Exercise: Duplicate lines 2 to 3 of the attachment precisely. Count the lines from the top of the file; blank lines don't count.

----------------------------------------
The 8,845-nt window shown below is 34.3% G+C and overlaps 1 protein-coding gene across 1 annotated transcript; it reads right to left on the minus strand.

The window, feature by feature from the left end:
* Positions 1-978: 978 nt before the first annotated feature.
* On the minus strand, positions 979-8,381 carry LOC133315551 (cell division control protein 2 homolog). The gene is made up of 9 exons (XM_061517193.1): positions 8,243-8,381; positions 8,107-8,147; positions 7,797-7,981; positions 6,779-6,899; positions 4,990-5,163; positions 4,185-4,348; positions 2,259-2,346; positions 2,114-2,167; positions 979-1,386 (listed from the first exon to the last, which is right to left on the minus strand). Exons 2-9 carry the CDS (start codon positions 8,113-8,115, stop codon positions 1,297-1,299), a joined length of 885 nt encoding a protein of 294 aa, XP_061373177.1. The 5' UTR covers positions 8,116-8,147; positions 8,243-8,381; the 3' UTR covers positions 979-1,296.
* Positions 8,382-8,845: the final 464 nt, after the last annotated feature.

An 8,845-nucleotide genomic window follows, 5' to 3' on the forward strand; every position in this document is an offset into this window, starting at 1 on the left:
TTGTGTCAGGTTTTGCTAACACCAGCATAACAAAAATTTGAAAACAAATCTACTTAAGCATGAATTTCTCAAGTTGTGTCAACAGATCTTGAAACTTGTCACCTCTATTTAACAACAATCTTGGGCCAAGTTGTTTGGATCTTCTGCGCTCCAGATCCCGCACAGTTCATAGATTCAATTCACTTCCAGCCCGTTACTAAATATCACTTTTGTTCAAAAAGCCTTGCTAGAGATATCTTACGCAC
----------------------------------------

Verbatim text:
The window, feature by feature from the left end:
* Positions 1-978: 978 nt before the first annotated feature.